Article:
|Rader, Erik - UNIVERSITY OF MICHIGAN|
|Cederna, Paul - UNIVERSITY OF MICHIGAN|
|Mcclellan, William - DUKE UNIVERSITY MED. CTR|
|Caterson, Stephanie - BETH ISRAEL DEACONESS HOS|
|Yu, Deborah - UNIVERSITY OF MICHIGAN|
|Buchman, Steven - UNIVERSITY OF MICHIGAN|
|Larkin, Lisa - UNIVERSITY OF MICHIGAN|
|Faulkner, John - UNIVERSITY OF MICHIGAN|
|Weinzweig, Jeffrey - LAHEY CLINIC MED CTR|
Submitted to: Cleft Palate-Craniofacial Journal
Publication Type: Peer Reviewed Journal
Publication Acceptance Date: March 1, 2007
Publication Date: March 1, 2008
Repository URL: http://www.pprl.ars.usda.gov
Citation: Rader, E.P., Cederna, P.S., Mcclellan, W.T., Caterson, S.A., Panter, K.E., Yu, D., Buchman, S.R., Larkin, L.M., Faulkner, J.A., Weinzweig, J. 2008. Effect of Cleft Palate Repair on the Susceptibility to Contraction-Induced Injury of Single Permeabilized Muscle Fibers from Congenitally-Clefted Goat Palates. Cleft Palate-Craniofacial Journal. 45(2):113-120. DOI:10.1597/06-171.1 Interpretive Summary: A plant-induced cleft palate goat model was used to evaluate and compare age based surgical methods of cleft palate repair. Cleft palate repair surgery at a young age (2 months) in the goat model was effective at decreasing the percentage of injury-susceptible type 2 fibers to injury-resistant type 1 fibers when compared to surgery in older goats. Because fiber-type transformations appear to be necessary for changes in injury susceptibility, perhaps the success of repair is dependent on age. The implication then would be to repair palates in children earlier to promote fiber-type conversions to type 1 fibers. Further investigation of the factors that predispose muscle fibers to convert to type 1 fibers following surgery may help to decrease the percentage of type 2 fibers that remain and improve palatal movement and decrease the incidence of post surgical velopharyngeal incompetence.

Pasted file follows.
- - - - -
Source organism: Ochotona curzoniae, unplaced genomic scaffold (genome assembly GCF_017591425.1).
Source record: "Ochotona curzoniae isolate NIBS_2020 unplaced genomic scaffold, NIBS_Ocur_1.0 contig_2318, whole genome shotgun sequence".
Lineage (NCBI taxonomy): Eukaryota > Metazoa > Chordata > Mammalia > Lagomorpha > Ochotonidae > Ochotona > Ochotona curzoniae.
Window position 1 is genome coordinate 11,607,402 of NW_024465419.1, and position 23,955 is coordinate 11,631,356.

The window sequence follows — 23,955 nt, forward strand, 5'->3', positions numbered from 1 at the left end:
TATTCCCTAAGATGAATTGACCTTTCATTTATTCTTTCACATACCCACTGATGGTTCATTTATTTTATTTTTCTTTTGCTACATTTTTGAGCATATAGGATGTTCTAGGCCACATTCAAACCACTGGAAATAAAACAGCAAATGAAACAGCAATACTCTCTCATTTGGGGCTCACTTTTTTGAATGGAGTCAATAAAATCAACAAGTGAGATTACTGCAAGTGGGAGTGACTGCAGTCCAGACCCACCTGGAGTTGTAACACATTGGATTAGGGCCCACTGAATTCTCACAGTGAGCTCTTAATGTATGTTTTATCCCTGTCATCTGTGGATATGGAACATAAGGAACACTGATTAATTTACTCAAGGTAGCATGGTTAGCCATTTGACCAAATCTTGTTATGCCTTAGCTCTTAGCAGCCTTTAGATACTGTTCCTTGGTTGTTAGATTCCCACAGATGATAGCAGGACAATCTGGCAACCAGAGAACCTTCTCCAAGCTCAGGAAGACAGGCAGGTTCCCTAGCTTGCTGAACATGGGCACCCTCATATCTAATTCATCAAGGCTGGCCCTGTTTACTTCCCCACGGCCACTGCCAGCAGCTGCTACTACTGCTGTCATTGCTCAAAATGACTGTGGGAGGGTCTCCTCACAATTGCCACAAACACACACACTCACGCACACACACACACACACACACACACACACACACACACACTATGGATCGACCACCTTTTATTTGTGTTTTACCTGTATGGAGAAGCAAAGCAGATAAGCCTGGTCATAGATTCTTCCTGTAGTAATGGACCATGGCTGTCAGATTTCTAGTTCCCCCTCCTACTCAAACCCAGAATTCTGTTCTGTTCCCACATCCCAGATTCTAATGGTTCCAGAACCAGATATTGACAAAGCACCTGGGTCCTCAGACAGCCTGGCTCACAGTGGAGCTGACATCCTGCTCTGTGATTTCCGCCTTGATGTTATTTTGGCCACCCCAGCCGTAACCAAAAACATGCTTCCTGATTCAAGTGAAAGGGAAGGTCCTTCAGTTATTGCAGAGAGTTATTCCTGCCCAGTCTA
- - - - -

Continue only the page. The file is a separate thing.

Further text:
Technical Abstract: Despite cleft palate repair, velopharyngeal competence is not achieved in ~ 15% of patients, often necessitating secondary surgical correction. Velopharyngeal competence postrepair may require the conversion of levator veli palatini muscle fibers from injury-susceptible type 2 fibers to injury-resistant type 1 fibers. As an initial step to determining the validity of this theory, we tested the hypothesis that, in most cases, repair induces the transformation to type 1 fibers, thus diminishing susceptibility to injury. Single permeabilized levator veli palatini muscle fibers were obtained from normal palates and nonrepaired congenitally-clefted palates of young (2months old) and adult (14 to 15 months old) goats and from repaired palates of adult goats (8 months old). Repair was done at 2 months of age using a modified von Langenbeck technique. Fiber type was determined by contractile properties and susceptibility to injury was assessed by force deficit, the decrease in maximum force following a lengthening contraction protocol expressed as a percentage of initial force. For normal palates and cleft palates of young goats, the majority of the fibers were type 2 with force deficits of ~ 40%. Following repair, 80% of the fibers were type 1 with force deficits of 20% plus or minus 2%; these deficits were 45% of those for nonrepaired cleft palates of adult goats (p > .0001). The decrease in the percentage of type 2 fibers and susceptibility to injury may be important for the development of a functional levator veli palatini muscle postrepair.